tended beds of dahlias and peonies on
the outskirts of the residential district
of Zehlendorf.
There isn’t much to see. Near the
solitary West German guard post,
Benschallee peters out into a weed
grown, cobblestone strip. A flimsy pipe
barrier marks the boundary on the
Western side with the inevitable sign,
“You are leaving the American sector,”
written in four languages. From the
brown clapboard police shack comes
the sound of rock-and-roll music.
And then a few yards further on
the wall begins. Massive slabs of dirty
gray concrete, piled like children’s
building blocks to a height of twelve
feet or so, shut out the view of willow
trees .and redroofed houses on the
other side. On top of the slabs fixed
to V-shaped iron brackets, a tangle
of barbed-wire makes a formidable
barrier.
25 Miles of Concrete
The wall stretches away toward the
east, following the irregular line of
the sector boundary. On the right a
guard tower of the East German
Volkspolizei dominates the area from
a height of some 40 feet. Atop an ap
ple tree behind the wia loudspeaker
has been set up to broadcast ear-split-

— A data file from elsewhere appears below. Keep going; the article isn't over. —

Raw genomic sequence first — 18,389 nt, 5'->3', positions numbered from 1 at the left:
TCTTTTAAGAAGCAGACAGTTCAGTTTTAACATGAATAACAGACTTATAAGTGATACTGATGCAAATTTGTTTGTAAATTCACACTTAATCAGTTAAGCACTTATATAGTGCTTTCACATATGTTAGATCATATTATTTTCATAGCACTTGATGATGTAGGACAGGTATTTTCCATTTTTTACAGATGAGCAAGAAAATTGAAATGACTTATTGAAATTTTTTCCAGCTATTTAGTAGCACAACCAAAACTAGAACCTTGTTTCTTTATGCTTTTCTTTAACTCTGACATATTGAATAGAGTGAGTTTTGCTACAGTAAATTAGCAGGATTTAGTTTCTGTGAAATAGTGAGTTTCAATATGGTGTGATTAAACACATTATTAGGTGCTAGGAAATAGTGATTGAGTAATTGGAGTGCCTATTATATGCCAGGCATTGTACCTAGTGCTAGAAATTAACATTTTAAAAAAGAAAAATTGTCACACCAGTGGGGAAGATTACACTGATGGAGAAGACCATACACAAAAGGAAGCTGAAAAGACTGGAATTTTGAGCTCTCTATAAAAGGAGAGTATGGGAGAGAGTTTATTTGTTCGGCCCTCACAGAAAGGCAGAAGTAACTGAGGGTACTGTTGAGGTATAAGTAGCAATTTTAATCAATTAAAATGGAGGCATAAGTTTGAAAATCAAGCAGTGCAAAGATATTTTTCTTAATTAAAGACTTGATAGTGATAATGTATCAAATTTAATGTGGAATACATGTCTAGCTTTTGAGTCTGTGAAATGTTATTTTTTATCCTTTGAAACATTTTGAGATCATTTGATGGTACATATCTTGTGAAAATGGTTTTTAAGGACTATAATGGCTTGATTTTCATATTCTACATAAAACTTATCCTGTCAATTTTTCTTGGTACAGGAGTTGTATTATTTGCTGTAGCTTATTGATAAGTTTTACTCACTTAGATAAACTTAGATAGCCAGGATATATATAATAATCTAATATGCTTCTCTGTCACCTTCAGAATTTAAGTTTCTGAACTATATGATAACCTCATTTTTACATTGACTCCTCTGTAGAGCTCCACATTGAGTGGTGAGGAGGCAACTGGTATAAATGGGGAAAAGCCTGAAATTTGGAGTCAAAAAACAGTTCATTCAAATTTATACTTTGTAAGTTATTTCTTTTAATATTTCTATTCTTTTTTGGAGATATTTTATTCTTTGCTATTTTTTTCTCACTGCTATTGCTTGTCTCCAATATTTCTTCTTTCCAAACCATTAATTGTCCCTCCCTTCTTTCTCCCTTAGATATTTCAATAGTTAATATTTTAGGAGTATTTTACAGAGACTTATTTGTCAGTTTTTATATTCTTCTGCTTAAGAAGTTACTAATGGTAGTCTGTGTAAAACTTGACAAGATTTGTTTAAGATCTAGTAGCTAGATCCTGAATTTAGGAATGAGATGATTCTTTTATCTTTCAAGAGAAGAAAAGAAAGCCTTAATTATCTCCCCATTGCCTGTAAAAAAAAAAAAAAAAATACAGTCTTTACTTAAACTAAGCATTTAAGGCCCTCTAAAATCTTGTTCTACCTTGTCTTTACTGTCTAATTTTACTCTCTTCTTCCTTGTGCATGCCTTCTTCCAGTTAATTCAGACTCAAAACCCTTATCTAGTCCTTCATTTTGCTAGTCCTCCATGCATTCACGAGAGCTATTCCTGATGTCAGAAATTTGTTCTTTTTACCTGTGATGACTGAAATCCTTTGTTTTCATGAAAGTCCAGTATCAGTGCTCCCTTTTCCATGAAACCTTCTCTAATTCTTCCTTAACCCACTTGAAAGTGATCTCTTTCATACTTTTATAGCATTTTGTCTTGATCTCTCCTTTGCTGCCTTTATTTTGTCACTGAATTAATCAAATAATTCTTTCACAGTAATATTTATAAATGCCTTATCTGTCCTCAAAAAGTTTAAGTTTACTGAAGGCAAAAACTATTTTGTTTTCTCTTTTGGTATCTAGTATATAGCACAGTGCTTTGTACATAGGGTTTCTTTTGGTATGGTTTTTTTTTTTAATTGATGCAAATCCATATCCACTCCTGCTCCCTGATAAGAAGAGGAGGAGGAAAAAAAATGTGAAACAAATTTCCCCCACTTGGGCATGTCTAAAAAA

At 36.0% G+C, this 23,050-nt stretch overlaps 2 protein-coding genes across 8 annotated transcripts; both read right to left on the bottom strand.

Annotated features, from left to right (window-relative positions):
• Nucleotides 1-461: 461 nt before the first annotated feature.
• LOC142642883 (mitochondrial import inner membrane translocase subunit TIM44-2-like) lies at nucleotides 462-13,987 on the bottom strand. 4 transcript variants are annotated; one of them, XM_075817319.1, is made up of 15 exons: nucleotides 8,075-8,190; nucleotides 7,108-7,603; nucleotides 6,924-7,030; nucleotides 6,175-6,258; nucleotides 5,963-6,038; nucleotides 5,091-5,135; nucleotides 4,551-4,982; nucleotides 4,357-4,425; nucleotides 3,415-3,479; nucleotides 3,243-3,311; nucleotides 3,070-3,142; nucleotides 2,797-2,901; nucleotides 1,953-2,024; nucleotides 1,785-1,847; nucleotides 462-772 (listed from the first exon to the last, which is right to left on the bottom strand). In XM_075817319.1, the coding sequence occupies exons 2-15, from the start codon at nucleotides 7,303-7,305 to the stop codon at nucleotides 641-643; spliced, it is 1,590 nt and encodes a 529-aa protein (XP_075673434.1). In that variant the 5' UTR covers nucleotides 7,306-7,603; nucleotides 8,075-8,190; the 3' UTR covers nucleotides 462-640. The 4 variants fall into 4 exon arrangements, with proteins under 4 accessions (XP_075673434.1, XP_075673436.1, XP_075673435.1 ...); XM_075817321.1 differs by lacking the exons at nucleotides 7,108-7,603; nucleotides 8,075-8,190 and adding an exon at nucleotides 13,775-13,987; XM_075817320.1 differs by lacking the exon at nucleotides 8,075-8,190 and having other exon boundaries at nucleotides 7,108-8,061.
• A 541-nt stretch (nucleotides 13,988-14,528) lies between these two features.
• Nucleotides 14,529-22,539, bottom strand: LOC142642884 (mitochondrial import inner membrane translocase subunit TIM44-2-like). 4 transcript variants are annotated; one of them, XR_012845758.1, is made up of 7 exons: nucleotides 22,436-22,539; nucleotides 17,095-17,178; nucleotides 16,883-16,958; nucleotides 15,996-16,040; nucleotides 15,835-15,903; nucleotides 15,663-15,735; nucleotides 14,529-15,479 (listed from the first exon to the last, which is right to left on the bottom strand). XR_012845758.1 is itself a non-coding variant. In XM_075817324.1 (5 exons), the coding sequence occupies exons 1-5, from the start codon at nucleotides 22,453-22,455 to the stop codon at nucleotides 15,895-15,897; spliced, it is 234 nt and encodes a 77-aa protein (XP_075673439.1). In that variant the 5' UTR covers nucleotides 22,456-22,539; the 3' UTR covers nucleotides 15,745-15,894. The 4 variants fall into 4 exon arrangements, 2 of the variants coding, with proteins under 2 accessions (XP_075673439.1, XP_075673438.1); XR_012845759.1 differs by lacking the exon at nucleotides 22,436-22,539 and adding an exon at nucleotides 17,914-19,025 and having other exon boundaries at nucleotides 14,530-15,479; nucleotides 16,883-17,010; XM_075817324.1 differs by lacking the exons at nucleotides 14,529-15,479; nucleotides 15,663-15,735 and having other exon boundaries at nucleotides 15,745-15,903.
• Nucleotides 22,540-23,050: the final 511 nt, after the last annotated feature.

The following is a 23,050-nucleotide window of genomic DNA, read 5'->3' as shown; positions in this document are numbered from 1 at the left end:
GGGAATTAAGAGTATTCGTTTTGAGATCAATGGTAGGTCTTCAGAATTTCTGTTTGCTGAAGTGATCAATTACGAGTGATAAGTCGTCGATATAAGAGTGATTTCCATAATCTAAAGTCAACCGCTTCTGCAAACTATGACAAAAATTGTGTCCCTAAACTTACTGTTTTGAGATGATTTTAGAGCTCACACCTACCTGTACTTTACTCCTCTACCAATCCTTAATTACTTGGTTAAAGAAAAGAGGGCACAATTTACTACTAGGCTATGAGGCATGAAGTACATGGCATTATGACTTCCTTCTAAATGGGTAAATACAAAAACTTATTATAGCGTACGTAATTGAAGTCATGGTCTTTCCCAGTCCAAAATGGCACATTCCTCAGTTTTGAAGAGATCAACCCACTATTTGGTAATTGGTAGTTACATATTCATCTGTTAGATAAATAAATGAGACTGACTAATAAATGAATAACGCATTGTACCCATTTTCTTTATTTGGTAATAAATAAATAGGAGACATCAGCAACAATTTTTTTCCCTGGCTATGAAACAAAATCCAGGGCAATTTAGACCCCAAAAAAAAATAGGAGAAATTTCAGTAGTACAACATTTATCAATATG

*♦* WASHINGTON, D. C., MONDAY, AUGUST 13, 1962—40 PAGES
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RUSSIA'S COSMONAUTS IN THEIR WORKING CLOTHES
Soviet Cosmonauts Andrian Nikolayev and Pavel Popovich
are shown here in the cumbersome suits and helmets they
are wearing while in orbit. At left is Lt. Col. Popovich in a
photo taken from a TV screen before he was launched into
Attempt to Sidetrack
Satellite Bill Pledged
Mansfield to Act if Cloture Fails,
But Dirksen Is Set to Fight Delay ' s
By J. A. O’LEARY
Star SUIt Writer
Democratic Leader Mansfield served notice today that, if ‘
the Senate refuses twice to curb debate on the satellite com
munication bill, he will move to sidetrack the bill for other
urgent business.
But Republican Leader Dirksen. whose 36 Republicans are
believed to be solidly for the pending private enterprise bill.
indicated he would resist any
attempt to abandon the bill.
Senator Dirksen said that, if
debate cannot be curtailed un
der the cloture rule, which re
quires two-thirds of those pres
ent and voting, he would favor
around-the-clock sessions to
break the filibuster. Senator
Mansfield is against marathon
sessions.
The first vote on cloture will
be taken tomorrow afternoon.
Supporters of the satellite bill
are optimistic but concede it
will be close.
Up to noon today, the op
ponents filed between 75 and
100 amendments, all of which
could be called up for a vote
if cloture is adapted tomorrow.
This could take several days,
even though each Senator
would be restricted to one hour
of debate on all amendments.
The opponents may continue
to file amendments up to the